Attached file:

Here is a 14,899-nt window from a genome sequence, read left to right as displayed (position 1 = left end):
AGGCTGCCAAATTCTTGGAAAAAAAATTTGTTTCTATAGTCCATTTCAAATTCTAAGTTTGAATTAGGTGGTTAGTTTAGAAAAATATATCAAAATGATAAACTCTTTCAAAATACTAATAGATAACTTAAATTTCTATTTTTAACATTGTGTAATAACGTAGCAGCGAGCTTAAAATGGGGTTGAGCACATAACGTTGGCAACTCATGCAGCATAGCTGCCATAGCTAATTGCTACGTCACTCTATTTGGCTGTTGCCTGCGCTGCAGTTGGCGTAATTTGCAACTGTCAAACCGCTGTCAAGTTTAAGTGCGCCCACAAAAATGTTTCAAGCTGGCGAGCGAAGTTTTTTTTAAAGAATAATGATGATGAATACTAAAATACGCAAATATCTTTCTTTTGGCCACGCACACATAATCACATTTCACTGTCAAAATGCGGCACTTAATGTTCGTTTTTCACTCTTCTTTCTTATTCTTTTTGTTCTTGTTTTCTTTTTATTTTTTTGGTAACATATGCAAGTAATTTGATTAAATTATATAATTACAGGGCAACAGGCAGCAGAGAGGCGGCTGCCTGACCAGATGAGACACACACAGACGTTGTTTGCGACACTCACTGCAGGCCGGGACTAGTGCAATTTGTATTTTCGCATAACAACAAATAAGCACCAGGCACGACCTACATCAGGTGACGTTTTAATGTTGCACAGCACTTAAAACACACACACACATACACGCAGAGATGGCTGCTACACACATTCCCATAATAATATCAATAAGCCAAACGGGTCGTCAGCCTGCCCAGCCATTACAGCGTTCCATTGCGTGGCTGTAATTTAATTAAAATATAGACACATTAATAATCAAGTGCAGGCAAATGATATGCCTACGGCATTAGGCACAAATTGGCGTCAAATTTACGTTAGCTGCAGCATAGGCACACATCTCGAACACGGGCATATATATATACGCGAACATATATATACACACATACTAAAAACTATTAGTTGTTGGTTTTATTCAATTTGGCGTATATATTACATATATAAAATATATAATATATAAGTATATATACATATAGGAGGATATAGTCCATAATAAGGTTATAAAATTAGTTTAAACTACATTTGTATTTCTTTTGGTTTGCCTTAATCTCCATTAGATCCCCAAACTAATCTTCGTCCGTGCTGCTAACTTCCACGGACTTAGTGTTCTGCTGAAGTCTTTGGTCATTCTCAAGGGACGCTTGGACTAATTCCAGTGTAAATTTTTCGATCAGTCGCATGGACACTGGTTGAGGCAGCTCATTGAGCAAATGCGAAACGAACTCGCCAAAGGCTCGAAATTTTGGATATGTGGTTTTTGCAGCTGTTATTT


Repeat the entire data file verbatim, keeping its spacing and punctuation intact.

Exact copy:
Here is a 14,899-nt window from a genome sequence, read left to right as displayed (position 1 = left end):
AGGCTGCCAAATTCTTGGAAAAAAAATTTGTTTCTATAGTCCATTTCAAATTCTAAGTTTGAATTAGGTGGTTAGTTTAGAAAAATATATCAAAATGATAAACTCTTTCAAAATACTAATAGATAACTTAAATTTCTATTTTTAACATTGTGTAATAACGTAGCAGCGAGCTTAAAATGGGGTTGAGCACATAACGTTGGCAACTCATGCAGCATAGCTGCCATAGCTAATTGCTACGTCACTCTATTTGGCTGTTGCCTGCGCTGCAGTTGGCGTAATTTGCAACTGTCAAACCGCTGTCAAGTTTAAGTGCGCCCACAAAAATGTTTCAAGCTGGCGAGCGAAGTTTTTTTTAAAGAATAATGATGATGAATACTAAAATACGCAAATATCTTTCTTTTGGCCACGCACACATAATCACATTTCACTGTCAAAATGCGGCACTTAATGTTCGTTTTTCACTCTTCTTTCTTATTCTTTTTGTTCTTGTTTTCTTTTTATTTTTTTGGTAACATATGCAAGTAATTTGATTAAATTATATAATTACAGGGCAACAGGCAGCAGAGAGGCGGCTGCCTGACCAGATGAGACACACACAGACGTTGTTTGCGACACTCACTGCAGGCCGGGACTAGTGCAATTTGTATTTTCGCATAACAACAAATAAGCACCAGGCACGACCTACATCAGGTGACGTTTTAATGTTGCACAGCACTTAAAACACACACACACATACACGCAGAGATGGCTGCTACACACATTCCCATAATAATATCAATAAGCCAAACGGGTCGTCAGCCTGCCCAGCCATTACAGCGTTCCATTGCGTGGCTGTAATTTAATTAAAATATAGACACATTAATAATCAAGTGCAGGCAAATGATATGCCTACGGCATTAGGCACAAATTGGCGTCAAATTTACGTTAGCTGCAGCATAGGCACACATCTCGAACACGGGCATATATATATACGCGAACATATATATACACACATACTAAAAACTATTAGTTGTTGGTTTTATTCAATTTGGCGTATATATTACATATATAAAATATATAATATATAAGTATATATACATATAGGAGGATATAGTCCATAATAAGGTTATAAAATTAGTTTAAACTACATTTGTATTTCTTTTGGTTTGCCTTAATCTCCATTAGATCCCCAAACTAATCTTCGTCCGTGCTGCTAACTTCCACGGACTTAGTGTTCTGCTGAAGTCTTTGGTCATTCTCAAGGGACGCTTGGACTAATTCCAGTGTAAATTTTTCGATCAGTCGCATGGACACTGGTTGAGGCAGCTCATTGAGCAAATGCGAAACGAACTCGCCAAAGGCTCGAAATTTTGGATATGTGGTTTTTGCAGCTGTTATTT